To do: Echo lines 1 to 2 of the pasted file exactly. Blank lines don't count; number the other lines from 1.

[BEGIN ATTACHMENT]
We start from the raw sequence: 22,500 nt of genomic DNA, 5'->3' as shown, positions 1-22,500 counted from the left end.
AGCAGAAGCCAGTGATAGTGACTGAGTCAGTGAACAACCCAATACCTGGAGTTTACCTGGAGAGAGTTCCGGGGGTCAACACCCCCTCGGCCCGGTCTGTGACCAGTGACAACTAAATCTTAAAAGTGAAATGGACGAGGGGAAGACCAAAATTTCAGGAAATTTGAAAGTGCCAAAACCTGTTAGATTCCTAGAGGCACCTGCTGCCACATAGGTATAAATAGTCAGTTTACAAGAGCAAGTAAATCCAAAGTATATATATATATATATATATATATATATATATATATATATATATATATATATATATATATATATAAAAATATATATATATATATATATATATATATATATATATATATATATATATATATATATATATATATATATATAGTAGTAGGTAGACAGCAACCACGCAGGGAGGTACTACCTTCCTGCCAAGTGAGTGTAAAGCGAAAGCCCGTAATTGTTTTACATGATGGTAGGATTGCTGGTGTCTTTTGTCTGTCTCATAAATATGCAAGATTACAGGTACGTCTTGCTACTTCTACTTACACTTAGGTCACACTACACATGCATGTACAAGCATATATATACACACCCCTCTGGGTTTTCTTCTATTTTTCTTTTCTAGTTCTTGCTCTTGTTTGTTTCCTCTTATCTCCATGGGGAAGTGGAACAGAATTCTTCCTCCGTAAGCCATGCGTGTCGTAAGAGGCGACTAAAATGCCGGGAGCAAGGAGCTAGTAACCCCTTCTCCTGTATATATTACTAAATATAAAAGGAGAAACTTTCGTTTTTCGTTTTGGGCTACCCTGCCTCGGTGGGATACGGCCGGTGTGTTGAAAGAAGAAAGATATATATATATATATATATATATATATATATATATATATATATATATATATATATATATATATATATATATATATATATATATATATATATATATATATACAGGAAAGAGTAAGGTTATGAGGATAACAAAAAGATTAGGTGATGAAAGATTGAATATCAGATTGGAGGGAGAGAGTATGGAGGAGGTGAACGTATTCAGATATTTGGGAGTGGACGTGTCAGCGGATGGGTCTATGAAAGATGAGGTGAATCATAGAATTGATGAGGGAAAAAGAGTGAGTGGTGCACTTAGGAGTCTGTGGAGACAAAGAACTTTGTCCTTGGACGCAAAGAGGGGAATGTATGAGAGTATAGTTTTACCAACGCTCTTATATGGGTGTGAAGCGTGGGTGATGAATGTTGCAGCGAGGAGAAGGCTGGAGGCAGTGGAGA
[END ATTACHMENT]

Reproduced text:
We start from the raw sequence: 22,500 nt of genomic DNA, 5'->3' as shown, positions 1-22,500 counted from the left end.
AGCAGAAGCCAGTGATAGTGACTGAGTCAGTGAACAACCCAATACCTGGAGTTTACCTGGAGAGAGTTCCGGGGGTCAACACCCCCTCGGCCCGGTCTGTGACCAGTGACAACTAAATCTTAAAAGTGAAATGGACGAGGGGAAGACCAAAATTTCAGGAAATTTGAAAGTGCCAAAACCTGTTAGATTCCTAGAGGCACCTGCTGCCACATAGGTATAAATAGTCAGTTTACAAGAGCAAGTAAATCCAAAGTATATATATATATATATATATATATATATATATATATATATATATATATATATATATATATATATAAAAATATATATATATATATATATATATATATATATATATATATATATATATATATATATATATATATATATATAGTAGTAGGTAGACAGCAACCACGCAGGGAGGTACTACCTTCCTGCCAAGTGAGTGTAAAGCGAAAGCCCGTAATTGTTTTACATGATGGTAGGATTGCTGGTGTCTTTTGTCTGTCTCATAAATATGCAAGATTACAGGTACGTCTTGCTACTTCTACTTACACTTAGGTCACACTACACATGCATGTACAAGCATATATATACACACCCCTCTGGGTTTTCTTCTATTTTTCTTTTCTAGTTCTTGCTCTTGTTTGTTTCCTCTTATCTCCATGGGGAAGTGGAACAGAATTCTTCCTCCGTAAGCCATGCGTGTCGTAAGAGGCGACTAAAATGCCGGGAGCAAGGAGCTAGTAACCCCTTCTCCTGTATATATTACTAAATATAAAAGGAGAAACTTTCGTTTTTCGTTTTGGGCTACCCTGCCTCGGTGGGATACGGCCGGTGTGTTGAAAGAAGAAAGATATATATATATATATATATATATATATATATATATATATATATATATATATATATATATATATATATATATATATATATATATATATATATATATATATACAGGAAAGAGTAAGGTTATGAGGATAACAAAAAGATTAGGTGATGAAAGATTGAATATCAGATTGGAGGGAGAGAGTATGGAGGAGGTGAACGTATTCAGATATTTGGGAGTGGACGTGTCAGCGGATGGGTCTATGAAAGATGAGGTGAATCATAGAATTGATGAGGGAAAAAGAGTGAGTGGTGCACTTAGGAGTCTGTGGAGACAAAGAACTTTGTCCTTGGACGCAAAGAGGGGAATGTATGAGAGTATAGTTTTACCAACGCTCTTATATGGGTGTGAAGCGTGGGTGATGAATGTTGCAGCGAGGAGAAGGCTGGAGGCAGTGGAGA